In: Hard Stuff,
You know what's really messed up?
Here we are building these creepy little awesome robots that get injected INSIDE YOUR BODY to cure cancer….making camouflage suits inspired by the octopus that automatically read their environment and adapt to mimic their surroundings, and coming out with wireless electricity, for the love of Edison…but you think I can get Gmail to load? Forget it.
I'm pretty sure I have an internet curse. No matter where I go in the world, either it's down, the password doesn't work, or some asshole is taking up all the bandwidth. Seriously, you don't want to Skype with me. It might rub off.
This is why it was no surprise that, despite paying over $200/month for the crème de la crème of internet in Costa Rica, a new problem would soon arise: Jackhammers. Because of course there would be a team of eight men working feverishly to dig a massive pool into the cement on the properties of both of my neighbors at the very same time. Of course they would start at 6 o'clock in the morning and end at 6 o'clock at night. And of course it would happen right when I was scheduled to begin my 4-week Sentences & Money business course for aspiring writers.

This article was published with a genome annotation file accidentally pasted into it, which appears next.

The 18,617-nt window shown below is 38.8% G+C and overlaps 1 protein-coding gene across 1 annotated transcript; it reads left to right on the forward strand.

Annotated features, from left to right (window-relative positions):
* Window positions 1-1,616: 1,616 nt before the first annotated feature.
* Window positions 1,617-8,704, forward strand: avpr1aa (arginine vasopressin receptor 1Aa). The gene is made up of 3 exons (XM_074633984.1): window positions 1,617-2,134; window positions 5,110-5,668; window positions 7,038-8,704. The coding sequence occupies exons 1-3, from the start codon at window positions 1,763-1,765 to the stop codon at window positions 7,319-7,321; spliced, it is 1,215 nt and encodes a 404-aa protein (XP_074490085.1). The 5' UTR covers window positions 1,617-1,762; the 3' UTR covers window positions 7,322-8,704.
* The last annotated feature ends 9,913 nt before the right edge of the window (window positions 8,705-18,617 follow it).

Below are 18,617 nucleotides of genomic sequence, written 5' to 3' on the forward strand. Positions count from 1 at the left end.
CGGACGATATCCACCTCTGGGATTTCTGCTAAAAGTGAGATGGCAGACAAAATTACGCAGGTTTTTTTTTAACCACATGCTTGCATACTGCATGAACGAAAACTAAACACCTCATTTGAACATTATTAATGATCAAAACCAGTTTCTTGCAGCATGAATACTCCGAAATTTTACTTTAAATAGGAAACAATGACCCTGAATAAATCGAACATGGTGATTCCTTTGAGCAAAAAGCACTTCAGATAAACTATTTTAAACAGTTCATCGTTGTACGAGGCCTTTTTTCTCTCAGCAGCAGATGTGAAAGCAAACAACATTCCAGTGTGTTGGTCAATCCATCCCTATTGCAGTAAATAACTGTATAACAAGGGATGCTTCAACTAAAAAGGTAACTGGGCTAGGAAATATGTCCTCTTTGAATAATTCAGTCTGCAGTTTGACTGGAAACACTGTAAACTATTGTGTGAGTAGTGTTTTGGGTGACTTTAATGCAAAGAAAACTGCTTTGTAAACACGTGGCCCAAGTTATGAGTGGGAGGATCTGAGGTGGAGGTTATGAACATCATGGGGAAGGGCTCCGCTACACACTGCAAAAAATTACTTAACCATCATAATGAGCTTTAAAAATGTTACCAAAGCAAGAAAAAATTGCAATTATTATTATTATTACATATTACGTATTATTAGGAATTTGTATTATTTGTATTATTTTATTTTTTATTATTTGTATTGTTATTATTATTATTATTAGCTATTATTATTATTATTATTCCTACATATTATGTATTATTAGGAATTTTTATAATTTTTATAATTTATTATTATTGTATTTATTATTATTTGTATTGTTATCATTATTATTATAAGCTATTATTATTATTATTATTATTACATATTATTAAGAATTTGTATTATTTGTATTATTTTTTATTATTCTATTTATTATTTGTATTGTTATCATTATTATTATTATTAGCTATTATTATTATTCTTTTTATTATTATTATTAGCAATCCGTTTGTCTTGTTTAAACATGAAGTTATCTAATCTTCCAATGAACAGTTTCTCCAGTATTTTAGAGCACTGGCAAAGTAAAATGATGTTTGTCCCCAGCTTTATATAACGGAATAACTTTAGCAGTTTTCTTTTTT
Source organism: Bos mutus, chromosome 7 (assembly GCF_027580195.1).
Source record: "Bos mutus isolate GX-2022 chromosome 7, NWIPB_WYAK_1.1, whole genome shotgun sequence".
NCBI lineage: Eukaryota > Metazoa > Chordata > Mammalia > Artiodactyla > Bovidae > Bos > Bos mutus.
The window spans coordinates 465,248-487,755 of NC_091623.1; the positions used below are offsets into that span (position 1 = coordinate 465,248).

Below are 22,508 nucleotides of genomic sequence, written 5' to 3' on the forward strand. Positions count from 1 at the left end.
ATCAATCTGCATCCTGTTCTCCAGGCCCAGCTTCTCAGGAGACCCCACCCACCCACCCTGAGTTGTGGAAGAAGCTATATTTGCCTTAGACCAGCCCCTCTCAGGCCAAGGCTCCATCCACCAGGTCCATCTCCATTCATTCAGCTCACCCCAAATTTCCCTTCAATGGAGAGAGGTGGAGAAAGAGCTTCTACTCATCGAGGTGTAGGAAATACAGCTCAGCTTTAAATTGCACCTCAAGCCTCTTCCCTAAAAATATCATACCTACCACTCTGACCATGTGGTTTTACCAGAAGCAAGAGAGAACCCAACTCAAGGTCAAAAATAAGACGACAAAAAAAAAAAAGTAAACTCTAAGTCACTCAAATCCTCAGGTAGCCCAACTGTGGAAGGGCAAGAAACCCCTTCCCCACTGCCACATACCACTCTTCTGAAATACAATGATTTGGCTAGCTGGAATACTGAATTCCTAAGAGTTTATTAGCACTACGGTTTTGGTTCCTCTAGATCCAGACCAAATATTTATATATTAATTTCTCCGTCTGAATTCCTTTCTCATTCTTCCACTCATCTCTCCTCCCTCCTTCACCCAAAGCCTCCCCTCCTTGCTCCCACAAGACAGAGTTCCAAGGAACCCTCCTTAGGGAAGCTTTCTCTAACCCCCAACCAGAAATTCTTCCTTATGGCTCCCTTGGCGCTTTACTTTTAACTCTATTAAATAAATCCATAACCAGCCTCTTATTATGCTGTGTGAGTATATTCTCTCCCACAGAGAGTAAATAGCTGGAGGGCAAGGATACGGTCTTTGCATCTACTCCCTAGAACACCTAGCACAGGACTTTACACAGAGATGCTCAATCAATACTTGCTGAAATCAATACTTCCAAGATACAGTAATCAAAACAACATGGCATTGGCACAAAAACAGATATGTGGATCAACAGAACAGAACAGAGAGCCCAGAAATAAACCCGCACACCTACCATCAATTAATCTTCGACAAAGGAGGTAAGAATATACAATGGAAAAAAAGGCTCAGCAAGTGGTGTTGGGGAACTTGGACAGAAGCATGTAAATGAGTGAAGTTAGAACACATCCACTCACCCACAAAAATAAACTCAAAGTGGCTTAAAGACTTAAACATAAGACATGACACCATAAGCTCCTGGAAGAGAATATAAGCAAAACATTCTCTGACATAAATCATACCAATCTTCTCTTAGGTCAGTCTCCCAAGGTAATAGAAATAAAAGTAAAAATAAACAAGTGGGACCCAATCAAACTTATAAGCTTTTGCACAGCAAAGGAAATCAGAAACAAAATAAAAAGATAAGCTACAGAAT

So of course I do what any other business owner in my shoes would do: Get out of those shoes, put on a god damn pair of heels, and march my way right on up to the United States.
Because the internet gods and their jackhammer cousins will not be ruining my plans, thank you very much.
Fast forward one month later, and we just successfully wrapped the Sentences & Money mentorship course on Friday—but not before having stayed in eleven different hotels across the great state of Pennsylvania over the course of the past thirty days, seeking out the best of the best of internet connections to give this course twice each week, because I will not be undermined. Not by internet connections, not by foreign countries, and not by large men with large power tools. (There are exceptions.)
Fortunately, I'm proud to say the course was a hit and the internet connection cooperated beautifully, in all eleven occasions except for two. (In which case I immediately said: Check, please!) But what if I hadn't proactively made that decision to fly to the United States and spend a month working from hotels? What if I had just “made do?” with the circumstances? What if I had just winged it? What if I had just reacted to what was happening instead of acted?
Would we have had such a successful class experience? Would I have given paying students recordings with jackhammers as background music? Would I have just laughed it off and looked incredibly unprofessional?
I wasn't taking that risk. Because as a leader in a space, and as a professional, you better damn well do everything in your power to ensure a good experience. It's your responsibility to do so. And it's your obligation, too.
Interestingly enough, this theme carried over into the course itself. One of the major takeaways that a lot of folks have cited is learning the importance of taking control over your business outcomes, rather than letting your business outcomes run you.